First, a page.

[-R] [-S srcaddr] [-4] [-6] target_name

 

Options:

    -d                 Do not resolve addresses to hostnames.

    -h maximum_hops    Maximum number of hops to search for target.

    -j host-list       Loose source route along host-list (IPv4-only).

    -w timeout         Wait timeout milliseconds for each reply.

    -R                 Trace round-trip path (IPv6-only).

    -S srcaddr         Source address to use (IPv6-only).

    -4                 Force using IPv4.

    -6                 Force using IPv6.

  1. Use the d option. Notice that the IP address of 209.165.200.226 is not resolved as EXTERNAL.

C:\> tracert –d 209.165.200.226

Tracing route to 209.165.200.226 over a maximum of 30 hops:

 

  1    <1 ms    <1 ms    <1 ms    192.168.1.1

  2     1 ms    <1 ms    <1 ms    64.100.0.1

  3     1 ms    <1 ms    <1 ms    209.165.200.226

 

Trace complete.

Close command prompt

Step 3:  Use the traceroute command from the R1 router to External.

At the command prompt, type traceroute 209.165.200.226 or traceroute 2001:db8:acad:200::226 on the R1 router. The hostnames are resolved because a local IP host table was configured on the R1 router.

Open configuration window

R1# traceroute 209.165.200.226

Type escape sequence to abort.

Tracing the route to Externalv4 (209.165.200.226)

VRF info: (vrf in name/id, vrf out name/id)

  1 ISPv4 (64.100.0.1) 1 msec 1 msec 1 msec

  2 Externalv4 (209.165.200.226) 1 msec 1 msec 1 msec

 

R1# traceroute 2001:db8:acad:200::226

Type escape sequence to abort.

Tracing the route to EXTERNAL (2001:DB8:ACAD:200::226)

 

  1 ISPv6 (2001:DB8:ACAD::1) 8 msec 1 msec 1 msec

  2 Externalv6 (2001:DB8:ACAD:200::226) 0 msec 0 msec 0 msec

Close configuration window

Step 4:  Use the traceroute command from the S1 switch to External.

On the S1 switch, type traceroute 209.165.200.226 or traceroute 2001:db8:acad:200::226. The hostnames are not displayed in the traceroute results because a local IP host table was not configured on this switch.

Open a configuration window

S1# traceroute 209.165.200.226

Type escape sequence to abort.

Tracing the route to 209.165.200.226

 

  1 192.168.1.1 0 msec 0 msec 0 msec

  2 64.100.0.1 8 msec 0 msec 0 msec

  3 209.165.200.226 0 msec *  0 msec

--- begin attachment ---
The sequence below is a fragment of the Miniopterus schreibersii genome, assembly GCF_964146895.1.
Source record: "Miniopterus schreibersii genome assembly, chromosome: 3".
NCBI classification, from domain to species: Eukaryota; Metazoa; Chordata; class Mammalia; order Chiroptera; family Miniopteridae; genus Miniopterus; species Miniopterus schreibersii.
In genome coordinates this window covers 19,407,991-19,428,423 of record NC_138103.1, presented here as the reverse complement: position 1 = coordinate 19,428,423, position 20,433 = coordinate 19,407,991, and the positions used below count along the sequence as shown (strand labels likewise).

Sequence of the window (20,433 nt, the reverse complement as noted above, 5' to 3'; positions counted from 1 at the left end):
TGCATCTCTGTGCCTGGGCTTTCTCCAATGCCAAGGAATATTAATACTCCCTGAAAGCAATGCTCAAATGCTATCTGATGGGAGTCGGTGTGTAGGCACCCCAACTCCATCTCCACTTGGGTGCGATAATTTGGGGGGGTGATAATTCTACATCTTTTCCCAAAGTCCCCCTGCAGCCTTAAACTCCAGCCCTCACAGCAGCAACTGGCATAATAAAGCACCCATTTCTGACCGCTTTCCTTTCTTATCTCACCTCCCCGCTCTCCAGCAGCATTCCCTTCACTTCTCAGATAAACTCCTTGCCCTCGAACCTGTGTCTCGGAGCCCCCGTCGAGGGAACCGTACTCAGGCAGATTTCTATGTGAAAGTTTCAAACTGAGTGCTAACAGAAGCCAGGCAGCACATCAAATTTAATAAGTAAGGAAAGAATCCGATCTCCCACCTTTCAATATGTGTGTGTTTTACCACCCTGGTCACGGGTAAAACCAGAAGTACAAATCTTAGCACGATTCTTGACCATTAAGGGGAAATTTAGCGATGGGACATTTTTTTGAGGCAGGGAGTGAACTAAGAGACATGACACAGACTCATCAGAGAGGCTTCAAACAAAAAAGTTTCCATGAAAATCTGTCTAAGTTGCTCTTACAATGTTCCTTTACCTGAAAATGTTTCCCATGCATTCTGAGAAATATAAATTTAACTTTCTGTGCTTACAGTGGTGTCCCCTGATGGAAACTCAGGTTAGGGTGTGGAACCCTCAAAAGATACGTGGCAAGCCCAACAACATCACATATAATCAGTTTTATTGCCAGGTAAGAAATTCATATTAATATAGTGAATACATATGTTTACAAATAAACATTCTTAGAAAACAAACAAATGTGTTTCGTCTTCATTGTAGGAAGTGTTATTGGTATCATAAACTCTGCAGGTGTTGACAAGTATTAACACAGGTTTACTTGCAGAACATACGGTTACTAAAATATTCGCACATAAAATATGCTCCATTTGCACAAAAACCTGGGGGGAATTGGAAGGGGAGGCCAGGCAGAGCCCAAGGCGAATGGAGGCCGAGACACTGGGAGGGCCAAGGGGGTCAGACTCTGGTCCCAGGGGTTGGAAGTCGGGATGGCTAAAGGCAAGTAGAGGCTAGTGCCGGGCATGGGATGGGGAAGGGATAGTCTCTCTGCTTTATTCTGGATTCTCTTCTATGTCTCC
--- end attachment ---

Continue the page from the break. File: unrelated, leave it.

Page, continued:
S1# traceroute 2001:db8:acad:200::226

Type escape sequence to abort.

Tracing the route to 2001:DB8:ACAD:200::226

 

  1 2001:DB8:ACAD:1::1 0 msec 0 msec 0 msec

  2 2001:DB8:ACAD::1 8 msec 0 msec 0 msec

  3 2001:DB8:ACAD:200::226 0 msec 0 msec 0 msec

Close configuration window

The traceroute command has additional options. You can use the ? or just press Enter after typing traceroute at the prompt to explore these options.

The following link provides more information regarding the ping and traceroute commands for a Cisco device:

http://www.cisco.com/en/US/products/sw/iosswrel/ps1831/products_tech_note09186a00800a6057.shtml

Part 4:  Troubleshoot the Topology

Step 1:  Copy and paste the following configuration into the ISP router.

Open configuration window

hostname ISP

interface g0/0/0

 ip address 64.100.0.1 255.255.255.252

 ipv6 address 2001:db8:acad::1/64

 no shutdown

interface g0/0/1

 ip address 192.168.8.1 255.255.255.0

 no ipv6 address 2001:db8:acad:200::225/64

 ipv6 address 2001:db8:acad:201::225/64

 no shutdown

end

Close configuration window

Step 2:  From the R1 network, use ping and tracert or traceroute commands to troubleshoot and correct the problem on the ISP network.

  1. Use the ping and tracert commands from PC-A.

You can use the tracert command to determine end-to-end network connectivity. This tracert result indicates that PC-A can reach its default gateway of 192.168.1.1, but PC-A does not have network connectivity with External.

Open command prompt

C:\> tracert 209.165.200.226

 

Tracing route to 209.165.200.226 over a maximum of 30 hops

  1    <1 ms    <1 ms    <1 ms  192.168.1.1

  2    <1 ms    <1 ms    <1 ms  64.100.0.1

  3  64.100.0.1  reports: Destination host unreachable.

 

Trace complete.